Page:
The guy so called bunnie made interesting project by modifying the flat scanner. He managed to enhance watermarks by using blue LED’s instead white ones. He built a bar of of surface mount LED’s and placed it instead of white led bar. Using such scanner watermarks become visible to the naked eye. Read more at www.bunniestudios.com

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Radio Frequency Identification RFID

There are two types of RFID devices: Active and Passive. Active devices have power source built in which supplies the transmitter. The transmitter is triggered by sending the signal to RFID device. These devices have their own code and can transmit signal in desired time intervals. Active RFID devices are good in defining locations of objects or sending some information about particular place (RFID-based location determination). Active RFID devices use high frequencies (455MHz, 2,45GHz or 5,8GHz) – working range about 20 – 100 meters. The most common are passive RFID. They don’t need power source. Passive RFID devices are low frequency(124 – 135kHz – low) and high(13,56MHz – 960KHz – high; 2,45GHz – UHF). The working principal of low and high frequency devices differ. While low frequency readers generates magnetic field which induces current in RFID device antenna. The chip inside RFID device modifies this magnetic field which is read…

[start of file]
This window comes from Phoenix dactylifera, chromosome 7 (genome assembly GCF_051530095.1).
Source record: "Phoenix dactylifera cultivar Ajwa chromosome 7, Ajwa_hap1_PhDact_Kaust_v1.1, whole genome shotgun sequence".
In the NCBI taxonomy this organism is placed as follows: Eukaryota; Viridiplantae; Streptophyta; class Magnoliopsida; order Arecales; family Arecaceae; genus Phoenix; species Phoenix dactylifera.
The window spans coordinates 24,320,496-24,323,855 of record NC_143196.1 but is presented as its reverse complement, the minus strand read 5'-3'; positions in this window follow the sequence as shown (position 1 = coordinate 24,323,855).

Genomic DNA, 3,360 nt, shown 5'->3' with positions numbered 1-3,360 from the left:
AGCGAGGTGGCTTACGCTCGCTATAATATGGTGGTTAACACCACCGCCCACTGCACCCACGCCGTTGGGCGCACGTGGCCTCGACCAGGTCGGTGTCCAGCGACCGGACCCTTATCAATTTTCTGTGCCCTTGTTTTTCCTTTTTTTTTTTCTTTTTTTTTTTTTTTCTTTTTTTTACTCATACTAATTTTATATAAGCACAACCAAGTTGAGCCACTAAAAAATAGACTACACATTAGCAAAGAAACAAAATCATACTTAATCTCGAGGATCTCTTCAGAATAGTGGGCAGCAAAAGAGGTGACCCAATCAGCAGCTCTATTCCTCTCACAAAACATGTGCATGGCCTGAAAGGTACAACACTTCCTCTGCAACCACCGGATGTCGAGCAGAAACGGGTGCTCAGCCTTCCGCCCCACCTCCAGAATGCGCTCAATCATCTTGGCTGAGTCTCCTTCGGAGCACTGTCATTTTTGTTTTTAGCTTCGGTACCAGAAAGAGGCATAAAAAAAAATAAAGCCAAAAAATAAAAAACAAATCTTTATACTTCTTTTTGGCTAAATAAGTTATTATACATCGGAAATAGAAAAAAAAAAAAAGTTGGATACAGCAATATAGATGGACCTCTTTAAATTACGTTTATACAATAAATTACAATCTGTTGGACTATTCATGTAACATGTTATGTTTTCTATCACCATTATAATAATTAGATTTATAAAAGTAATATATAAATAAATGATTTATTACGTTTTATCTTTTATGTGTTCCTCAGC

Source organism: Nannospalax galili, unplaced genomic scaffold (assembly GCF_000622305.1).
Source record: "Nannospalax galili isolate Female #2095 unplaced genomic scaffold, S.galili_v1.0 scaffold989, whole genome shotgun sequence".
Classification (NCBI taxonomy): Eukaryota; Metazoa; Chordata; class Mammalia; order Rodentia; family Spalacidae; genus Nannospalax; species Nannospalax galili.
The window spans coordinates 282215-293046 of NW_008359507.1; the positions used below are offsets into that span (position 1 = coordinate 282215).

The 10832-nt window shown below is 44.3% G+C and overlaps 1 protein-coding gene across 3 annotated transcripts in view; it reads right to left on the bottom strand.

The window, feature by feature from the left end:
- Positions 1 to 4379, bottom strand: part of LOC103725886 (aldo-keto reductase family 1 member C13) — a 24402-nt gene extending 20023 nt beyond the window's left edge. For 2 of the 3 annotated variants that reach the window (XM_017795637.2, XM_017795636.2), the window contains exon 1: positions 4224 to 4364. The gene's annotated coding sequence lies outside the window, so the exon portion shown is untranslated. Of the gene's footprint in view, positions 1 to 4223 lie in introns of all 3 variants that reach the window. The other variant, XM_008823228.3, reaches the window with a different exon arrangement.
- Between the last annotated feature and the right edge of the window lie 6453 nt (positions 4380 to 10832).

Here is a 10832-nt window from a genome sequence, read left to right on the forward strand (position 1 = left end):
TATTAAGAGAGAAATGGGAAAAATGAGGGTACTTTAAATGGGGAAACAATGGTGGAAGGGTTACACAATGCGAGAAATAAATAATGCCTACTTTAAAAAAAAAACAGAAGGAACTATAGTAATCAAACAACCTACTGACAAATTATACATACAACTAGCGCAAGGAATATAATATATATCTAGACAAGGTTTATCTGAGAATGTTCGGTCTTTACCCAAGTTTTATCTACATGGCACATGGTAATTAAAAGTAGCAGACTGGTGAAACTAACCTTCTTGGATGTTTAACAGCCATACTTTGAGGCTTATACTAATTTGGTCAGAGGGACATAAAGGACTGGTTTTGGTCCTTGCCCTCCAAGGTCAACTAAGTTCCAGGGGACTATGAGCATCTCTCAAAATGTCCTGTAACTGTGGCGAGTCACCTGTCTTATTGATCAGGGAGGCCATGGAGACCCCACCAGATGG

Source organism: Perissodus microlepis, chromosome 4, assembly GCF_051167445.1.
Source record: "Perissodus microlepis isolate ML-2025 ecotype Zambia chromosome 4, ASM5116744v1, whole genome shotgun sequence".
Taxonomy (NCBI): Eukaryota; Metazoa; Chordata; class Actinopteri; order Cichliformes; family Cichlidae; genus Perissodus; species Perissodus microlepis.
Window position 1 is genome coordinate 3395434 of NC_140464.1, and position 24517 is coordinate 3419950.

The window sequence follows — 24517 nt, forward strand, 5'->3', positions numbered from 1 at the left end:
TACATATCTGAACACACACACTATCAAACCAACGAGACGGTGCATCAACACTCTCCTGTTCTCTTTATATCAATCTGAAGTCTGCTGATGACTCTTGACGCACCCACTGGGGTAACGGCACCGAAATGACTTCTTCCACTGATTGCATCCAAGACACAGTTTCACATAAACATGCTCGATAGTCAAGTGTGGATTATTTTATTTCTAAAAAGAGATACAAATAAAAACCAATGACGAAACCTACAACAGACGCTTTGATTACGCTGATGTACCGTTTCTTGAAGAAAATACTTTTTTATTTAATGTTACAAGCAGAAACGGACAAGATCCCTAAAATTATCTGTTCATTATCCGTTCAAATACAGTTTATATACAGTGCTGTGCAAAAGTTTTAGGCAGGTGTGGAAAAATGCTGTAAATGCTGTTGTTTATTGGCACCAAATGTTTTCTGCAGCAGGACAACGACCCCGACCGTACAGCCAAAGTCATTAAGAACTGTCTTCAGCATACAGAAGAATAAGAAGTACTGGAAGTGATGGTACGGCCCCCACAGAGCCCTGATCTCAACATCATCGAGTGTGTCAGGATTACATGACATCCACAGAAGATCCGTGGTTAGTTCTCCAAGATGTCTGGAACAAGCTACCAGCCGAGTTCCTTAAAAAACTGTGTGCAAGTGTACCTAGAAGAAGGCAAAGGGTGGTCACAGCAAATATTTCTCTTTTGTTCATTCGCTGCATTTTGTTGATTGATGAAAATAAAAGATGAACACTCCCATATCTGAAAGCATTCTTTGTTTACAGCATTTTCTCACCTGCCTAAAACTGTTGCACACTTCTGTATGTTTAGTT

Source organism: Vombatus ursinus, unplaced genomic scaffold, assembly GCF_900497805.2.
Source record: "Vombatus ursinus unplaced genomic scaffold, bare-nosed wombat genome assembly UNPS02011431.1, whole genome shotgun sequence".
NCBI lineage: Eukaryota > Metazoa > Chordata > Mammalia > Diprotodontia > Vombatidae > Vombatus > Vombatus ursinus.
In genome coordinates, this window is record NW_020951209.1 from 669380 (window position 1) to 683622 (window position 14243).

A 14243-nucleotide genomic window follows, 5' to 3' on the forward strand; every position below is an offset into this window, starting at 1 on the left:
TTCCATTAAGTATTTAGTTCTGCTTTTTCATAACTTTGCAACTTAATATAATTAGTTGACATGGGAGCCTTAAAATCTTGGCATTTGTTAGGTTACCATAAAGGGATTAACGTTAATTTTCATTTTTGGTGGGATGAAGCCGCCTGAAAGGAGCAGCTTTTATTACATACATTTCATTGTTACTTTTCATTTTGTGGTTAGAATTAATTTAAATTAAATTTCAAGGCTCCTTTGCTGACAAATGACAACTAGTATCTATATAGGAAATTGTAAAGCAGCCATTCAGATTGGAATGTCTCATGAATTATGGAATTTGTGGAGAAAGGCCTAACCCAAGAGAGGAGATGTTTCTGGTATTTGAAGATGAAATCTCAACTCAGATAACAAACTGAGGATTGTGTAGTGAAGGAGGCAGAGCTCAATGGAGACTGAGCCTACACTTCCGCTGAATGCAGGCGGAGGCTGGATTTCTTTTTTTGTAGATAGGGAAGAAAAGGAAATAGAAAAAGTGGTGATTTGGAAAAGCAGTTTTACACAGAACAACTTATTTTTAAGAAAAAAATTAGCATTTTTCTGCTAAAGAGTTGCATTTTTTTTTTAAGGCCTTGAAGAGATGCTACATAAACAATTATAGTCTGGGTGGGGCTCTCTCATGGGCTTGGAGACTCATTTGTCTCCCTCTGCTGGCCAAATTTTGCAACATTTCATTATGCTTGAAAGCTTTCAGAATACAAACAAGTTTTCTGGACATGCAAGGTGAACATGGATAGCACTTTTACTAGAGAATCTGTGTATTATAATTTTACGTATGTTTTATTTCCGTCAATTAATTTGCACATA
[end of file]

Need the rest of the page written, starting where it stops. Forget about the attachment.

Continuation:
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What is surface mounting

Simply talking surface mounting is a soldering technology where component is soldered directly to a series of solder pads called a footprint. It is different soldering technology from through hole, where component leads are inserted into holes of the board. Footprint is a series of pads that conform to the lead layout of packages of surface mount devices (SMD). Surface mounting has several advantages over through hole technology. First of all the board become much smaller. So smaller boards and more dense placement of elements reduce costs. Because of higher placement density traces between components becomes shorter. It lowers parasitic inductance and capacitance. Table shows the changes while redesigning the through hole board to SMT. We can see the board size were reduced by 59%, the number of layers was reduced from 6 to 4 and the costs were cut in half. Now everyday new components are introduced. Probably there…

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Control memory sections using AVR GCC

If you programming AVR microcontrollers in C usually you don’t think how compiled program is stored in microcontrollers flash memory. Compiler organises data in the way it looks optimal. But sometimes you are working with programs where you need you code chunks located in specific program memory locations. For instance faced this problem while developing an AVR controlled signal generator. I wanted to make efficient and compiler independent main loop where the signal has to be read from flash memory and transferred to port. I managed to use in line ASM function which does the job: //…………………………………………………….. void static inline signalOUT(const uint8_t *signal, uint8_t ad2, uint8_t ad1, uint8_t ad0) { asm volatile( “eor r18, r18 ;r18